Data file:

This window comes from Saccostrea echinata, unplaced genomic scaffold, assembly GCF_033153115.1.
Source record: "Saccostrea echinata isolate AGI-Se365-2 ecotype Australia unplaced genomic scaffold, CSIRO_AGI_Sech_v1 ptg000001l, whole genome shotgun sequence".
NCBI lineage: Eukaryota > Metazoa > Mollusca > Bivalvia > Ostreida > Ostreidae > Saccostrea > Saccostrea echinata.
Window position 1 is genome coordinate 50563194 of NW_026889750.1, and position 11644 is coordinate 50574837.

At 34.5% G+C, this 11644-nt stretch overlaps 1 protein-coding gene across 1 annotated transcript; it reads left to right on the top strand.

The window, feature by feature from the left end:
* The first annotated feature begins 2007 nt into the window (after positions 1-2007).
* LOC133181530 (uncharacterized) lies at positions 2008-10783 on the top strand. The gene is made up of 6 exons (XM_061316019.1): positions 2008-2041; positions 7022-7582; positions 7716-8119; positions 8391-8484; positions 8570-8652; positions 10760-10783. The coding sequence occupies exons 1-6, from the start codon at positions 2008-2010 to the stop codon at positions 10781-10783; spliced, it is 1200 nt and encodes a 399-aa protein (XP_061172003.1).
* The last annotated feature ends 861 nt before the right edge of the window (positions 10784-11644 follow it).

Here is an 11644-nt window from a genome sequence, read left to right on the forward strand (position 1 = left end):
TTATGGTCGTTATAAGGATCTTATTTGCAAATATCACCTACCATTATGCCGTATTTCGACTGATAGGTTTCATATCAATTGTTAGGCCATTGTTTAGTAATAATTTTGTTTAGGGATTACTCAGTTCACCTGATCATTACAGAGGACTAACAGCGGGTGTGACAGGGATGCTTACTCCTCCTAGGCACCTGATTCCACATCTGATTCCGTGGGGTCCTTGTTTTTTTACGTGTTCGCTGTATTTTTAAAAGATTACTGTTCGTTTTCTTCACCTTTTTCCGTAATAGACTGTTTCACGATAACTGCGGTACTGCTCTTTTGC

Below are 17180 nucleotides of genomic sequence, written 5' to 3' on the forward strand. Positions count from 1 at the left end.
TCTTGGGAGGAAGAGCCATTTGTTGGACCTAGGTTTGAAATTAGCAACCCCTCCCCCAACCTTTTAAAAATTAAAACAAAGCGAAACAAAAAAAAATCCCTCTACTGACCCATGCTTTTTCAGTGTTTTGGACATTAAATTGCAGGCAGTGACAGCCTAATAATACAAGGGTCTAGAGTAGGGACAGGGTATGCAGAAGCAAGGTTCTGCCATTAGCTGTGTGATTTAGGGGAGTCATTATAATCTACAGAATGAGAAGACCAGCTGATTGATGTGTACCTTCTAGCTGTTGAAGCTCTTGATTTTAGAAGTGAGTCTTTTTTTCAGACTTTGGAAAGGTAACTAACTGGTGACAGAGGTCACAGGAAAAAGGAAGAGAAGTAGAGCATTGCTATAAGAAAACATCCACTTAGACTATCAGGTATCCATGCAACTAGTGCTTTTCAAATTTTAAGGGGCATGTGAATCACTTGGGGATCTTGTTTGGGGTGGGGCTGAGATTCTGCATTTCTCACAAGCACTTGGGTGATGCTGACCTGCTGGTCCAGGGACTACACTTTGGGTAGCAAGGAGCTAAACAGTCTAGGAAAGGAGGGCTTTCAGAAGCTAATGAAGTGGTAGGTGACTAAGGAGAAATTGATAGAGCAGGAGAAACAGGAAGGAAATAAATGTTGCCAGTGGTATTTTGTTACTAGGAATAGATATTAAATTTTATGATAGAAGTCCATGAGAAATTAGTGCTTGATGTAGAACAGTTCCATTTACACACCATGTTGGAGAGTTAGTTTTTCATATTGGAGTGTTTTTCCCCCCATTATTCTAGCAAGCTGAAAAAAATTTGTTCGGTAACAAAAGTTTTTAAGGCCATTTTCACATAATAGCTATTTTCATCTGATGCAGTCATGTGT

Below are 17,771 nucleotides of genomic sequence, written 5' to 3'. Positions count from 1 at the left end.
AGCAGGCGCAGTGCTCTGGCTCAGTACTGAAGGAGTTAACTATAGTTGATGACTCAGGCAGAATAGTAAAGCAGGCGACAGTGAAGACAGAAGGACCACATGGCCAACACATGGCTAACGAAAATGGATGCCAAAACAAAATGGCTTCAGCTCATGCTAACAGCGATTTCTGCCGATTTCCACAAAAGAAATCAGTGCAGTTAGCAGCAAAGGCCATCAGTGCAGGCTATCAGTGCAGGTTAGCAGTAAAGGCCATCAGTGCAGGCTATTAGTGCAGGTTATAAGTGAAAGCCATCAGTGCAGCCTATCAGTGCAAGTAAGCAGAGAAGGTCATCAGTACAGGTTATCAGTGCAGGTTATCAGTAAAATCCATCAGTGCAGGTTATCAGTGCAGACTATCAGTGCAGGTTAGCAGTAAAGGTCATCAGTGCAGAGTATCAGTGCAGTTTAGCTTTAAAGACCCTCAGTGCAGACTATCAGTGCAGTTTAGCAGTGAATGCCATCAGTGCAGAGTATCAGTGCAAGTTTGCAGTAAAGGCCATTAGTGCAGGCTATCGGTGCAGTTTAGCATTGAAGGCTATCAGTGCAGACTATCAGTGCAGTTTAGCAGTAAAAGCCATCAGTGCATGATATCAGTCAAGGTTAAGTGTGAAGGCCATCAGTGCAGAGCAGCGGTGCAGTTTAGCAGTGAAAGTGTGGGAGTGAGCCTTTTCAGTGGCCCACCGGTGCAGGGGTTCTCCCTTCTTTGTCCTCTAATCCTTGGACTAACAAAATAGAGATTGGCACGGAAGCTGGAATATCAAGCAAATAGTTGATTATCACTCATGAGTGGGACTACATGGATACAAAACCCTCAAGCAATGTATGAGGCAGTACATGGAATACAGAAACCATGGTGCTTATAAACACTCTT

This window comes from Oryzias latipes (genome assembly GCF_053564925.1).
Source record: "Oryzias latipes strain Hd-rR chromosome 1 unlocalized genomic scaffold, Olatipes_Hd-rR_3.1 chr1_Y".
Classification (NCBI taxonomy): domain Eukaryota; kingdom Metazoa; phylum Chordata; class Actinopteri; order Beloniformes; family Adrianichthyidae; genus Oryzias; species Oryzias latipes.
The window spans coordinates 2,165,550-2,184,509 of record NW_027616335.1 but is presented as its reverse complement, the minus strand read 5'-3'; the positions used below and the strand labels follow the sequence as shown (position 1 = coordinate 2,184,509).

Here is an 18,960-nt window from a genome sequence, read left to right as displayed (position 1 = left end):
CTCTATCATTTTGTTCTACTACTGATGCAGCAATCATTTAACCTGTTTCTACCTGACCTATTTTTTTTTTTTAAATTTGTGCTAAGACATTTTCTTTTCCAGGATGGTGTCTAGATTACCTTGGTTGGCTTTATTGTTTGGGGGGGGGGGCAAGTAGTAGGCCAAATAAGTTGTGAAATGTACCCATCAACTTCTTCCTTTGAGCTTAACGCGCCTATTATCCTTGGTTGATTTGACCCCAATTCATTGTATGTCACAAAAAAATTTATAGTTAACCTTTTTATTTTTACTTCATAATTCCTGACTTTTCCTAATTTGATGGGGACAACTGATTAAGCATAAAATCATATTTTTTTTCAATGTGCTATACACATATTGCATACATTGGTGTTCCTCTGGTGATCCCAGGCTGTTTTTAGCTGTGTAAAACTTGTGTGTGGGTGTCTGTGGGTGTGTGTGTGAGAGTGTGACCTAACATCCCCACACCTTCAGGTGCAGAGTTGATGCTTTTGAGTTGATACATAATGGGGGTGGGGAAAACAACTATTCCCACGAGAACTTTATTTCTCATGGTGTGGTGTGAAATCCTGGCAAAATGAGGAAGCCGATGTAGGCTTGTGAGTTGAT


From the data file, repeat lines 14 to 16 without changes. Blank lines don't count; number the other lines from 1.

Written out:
Below are 17,771 nucleotides of genomic sequence, written 5' to 3'. Positions count from 1 at the left end.
AGCAGGCGCAGTGCTCTGGCTCAGTACTGAAGGAGTTAACTATAGTTGATGACTCAGGCAGAATAGTAAAGCAGGCGACAGTGAAGACAGAAGGACCACATGGCCAACACATGGCTAACGAAAATGGATGCCAAAACAAAATGGCTTCAGCTCATGCTAACAGCGATTTCTGCCGATTTCCACAAAAGAAATCAGTGCAGTTAGCAGCAAAGGCCATCAGTGCAGGCTATCAGTGCAGGTTAGCAGTAAAGGCCATCAGTGCAGGCTATTAGTGCAGGTTATAAGTGAAAGCCATCAGTGCAGCCTATCAGTGCAAGTAAGCAGAGAAGGTCATCAGTACAGGTTATCAGTGCAGGTTATCAGTAAAATCCATCAGTGCAGGTTATCAGTGCAGACTATCAGTGCAGGTTAGCAGTAAAGGTCATCAGTGCAGAGTATCAGTGCAGTTTAGCTTTAAAGACCCTCAGTGCAGACTATCAGTGCAGTTTAGCAGTGAATGCCATCAGTGCAGAGTATCAGTGCAAGTTTGCAGTAAAGGCCATTAGTGCAGGCTATCGGTGCAGTTTAGCATTGAAGGCTATCAGTGCAGACTATCAGTGCAGTTTAGCAGTAAAAGCCATCAGTGCATGATATCAGTCAAGGTTAAGTGTGAAGGCCATCAGTGCAGAGCAGCGGTGCAGTTTAGCAGTGAAAGTGTGGGAGTGAGCCTTTTCAGTGGCCCACCGGTGCAGGGGTTCTCCCTTCTTTGTCCTCTAATCCTTGGACTAACAAAATAGAGATTGGCACGGAAGCTGGAATATCAAGCAAATAGTTGATTATCACTCATGAGTGGGACTACATGGATACAAAACCCTCAAGCAATGTATGAGGCAGTACATGGAATACAGAAACCATGGTGCTTATAAACACTCTT

This window comes from Oryzias latipes (genome assembly GCF_053564925.1).